To address any global issues, America needs not only to be economically, politically, and morally robust as a country, but it must create sturdy alliances with other like-minded nations. Even at its best, America cannot do any of this by itself. We crave more friends, not enemies, and building international friendships takes open, understanding minds and hard work.
Our Constitution provides good places to start. The President, for example, “shall have Power, by and with Advice and Consent of the Senate, to make Treaties [and] appoint Ambassadors ….” If the presidential impeachment hearings in 2020 regarding Ukraine taught us anything, it was that America relies heavily on its foreign officers stationed in embassies throughout the world. Our elected politicians must ensure that those officers are the finest possible people to represent the United States in assembling the necessary coalitions. Ambassadorships cannot be granted as political favors, for we need eminently competent, trustworthy, and energetic foreign officers.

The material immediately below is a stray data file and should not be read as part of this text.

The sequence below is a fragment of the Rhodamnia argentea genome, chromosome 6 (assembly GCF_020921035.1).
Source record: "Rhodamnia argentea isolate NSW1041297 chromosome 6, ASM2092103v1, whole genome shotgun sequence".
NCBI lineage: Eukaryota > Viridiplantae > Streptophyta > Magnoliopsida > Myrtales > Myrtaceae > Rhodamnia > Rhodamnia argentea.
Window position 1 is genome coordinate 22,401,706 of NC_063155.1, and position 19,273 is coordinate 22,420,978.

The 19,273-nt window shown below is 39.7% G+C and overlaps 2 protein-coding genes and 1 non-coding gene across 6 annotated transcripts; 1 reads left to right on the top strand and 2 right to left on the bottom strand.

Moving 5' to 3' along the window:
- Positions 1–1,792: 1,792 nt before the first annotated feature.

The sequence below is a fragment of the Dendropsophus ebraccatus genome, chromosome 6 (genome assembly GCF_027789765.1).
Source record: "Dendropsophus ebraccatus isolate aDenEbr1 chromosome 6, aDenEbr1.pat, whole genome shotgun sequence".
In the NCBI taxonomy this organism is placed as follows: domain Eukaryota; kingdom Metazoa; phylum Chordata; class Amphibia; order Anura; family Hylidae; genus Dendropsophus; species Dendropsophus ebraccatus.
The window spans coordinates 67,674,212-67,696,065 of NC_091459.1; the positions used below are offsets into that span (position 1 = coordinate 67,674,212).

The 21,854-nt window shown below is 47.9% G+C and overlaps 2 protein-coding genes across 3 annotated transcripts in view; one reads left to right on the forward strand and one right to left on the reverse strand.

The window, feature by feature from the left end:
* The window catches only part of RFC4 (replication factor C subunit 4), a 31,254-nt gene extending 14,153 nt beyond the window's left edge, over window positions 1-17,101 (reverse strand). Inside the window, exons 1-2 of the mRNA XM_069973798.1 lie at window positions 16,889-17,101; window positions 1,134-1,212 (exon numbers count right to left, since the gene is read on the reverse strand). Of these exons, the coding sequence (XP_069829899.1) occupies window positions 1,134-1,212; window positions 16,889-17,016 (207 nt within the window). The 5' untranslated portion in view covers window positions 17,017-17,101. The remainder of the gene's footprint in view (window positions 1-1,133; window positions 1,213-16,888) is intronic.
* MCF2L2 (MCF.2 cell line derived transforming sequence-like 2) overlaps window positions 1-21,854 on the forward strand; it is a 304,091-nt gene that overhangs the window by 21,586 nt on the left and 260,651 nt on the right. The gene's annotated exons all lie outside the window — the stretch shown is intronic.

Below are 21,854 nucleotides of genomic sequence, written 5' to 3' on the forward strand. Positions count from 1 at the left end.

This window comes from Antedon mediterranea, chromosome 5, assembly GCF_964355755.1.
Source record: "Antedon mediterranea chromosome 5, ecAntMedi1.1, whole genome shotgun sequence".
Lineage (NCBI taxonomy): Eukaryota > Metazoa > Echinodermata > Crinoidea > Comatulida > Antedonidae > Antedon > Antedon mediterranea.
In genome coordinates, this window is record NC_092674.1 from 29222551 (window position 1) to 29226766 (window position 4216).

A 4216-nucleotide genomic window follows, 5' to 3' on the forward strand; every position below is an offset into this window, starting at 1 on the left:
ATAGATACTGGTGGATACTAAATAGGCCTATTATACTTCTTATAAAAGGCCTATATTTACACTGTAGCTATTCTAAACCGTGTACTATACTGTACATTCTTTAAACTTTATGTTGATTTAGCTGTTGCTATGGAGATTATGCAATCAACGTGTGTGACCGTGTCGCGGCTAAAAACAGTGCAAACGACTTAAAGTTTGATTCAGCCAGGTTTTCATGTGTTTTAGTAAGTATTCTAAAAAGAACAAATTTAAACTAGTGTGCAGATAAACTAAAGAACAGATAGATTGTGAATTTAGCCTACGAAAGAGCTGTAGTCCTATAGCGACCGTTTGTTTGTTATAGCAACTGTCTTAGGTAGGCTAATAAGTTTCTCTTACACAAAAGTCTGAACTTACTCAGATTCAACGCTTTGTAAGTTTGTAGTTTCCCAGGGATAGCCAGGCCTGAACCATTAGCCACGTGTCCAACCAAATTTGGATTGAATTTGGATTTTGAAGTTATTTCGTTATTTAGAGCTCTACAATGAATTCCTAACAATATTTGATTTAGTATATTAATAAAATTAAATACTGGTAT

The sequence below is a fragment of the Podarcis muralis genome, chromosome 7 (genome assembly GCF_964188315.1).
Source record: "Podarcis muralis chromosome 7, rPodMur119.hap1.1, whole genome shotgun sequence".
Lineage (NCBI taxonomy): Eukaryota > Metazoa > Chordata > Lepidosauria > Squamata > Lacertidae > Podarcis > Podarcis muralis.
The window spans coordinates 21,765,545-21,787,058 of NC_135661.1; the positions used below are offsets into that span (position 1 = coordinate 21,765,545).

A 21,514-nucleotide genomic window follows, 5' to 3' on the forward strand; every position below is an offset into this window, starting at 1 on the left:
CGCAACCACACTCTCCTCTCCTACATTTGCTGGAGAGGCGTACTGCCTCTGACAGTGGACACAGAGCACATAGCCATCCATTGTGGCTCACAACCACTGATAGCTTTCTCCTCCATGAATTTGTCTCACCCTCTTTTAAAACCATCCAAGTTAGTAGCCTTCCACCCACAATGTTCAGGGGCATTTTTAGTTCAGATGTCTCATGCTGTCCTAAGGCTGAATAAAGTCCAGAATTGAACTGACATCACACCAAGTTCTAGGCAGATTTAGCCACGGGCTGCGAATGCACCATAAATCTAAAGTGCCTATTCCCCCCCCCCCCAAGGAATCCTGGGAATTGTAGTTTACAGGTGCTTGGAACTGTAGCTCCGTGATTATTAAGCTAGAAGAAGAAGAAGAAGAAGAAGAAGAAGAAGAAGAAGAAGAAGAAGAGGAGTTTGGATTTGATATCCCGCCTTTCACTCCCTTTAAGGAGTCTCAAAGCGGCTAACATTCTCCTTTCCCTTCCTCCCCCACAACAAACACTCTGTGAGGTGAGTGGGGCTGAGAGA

Treaties, as the Constitution suggests, can be helpful, too, but it is imperative that we garner global respect well beyond just what is negotiated and agreed to on paper.
America must be engaged and strong to attain respect and achieve peace.
For All the Tea…
Since Uncle Don’s aforementioned 1944 liberation visit to France courtesy of the U.S. Army, the list of other countries to which America has been called to intervene are many. Korea, Vietnam, Iraq, and Afghanistan all have been the scene of major warfare. Iran and North Korea have been recent nuclear antagonists. Relations with an aggressive Soviet Union and now Russia have ranged from a Cold War to simply cold and wary. In nearly every decade, it seems the trouble spots are everywhere at once, and our military must be on constant alert.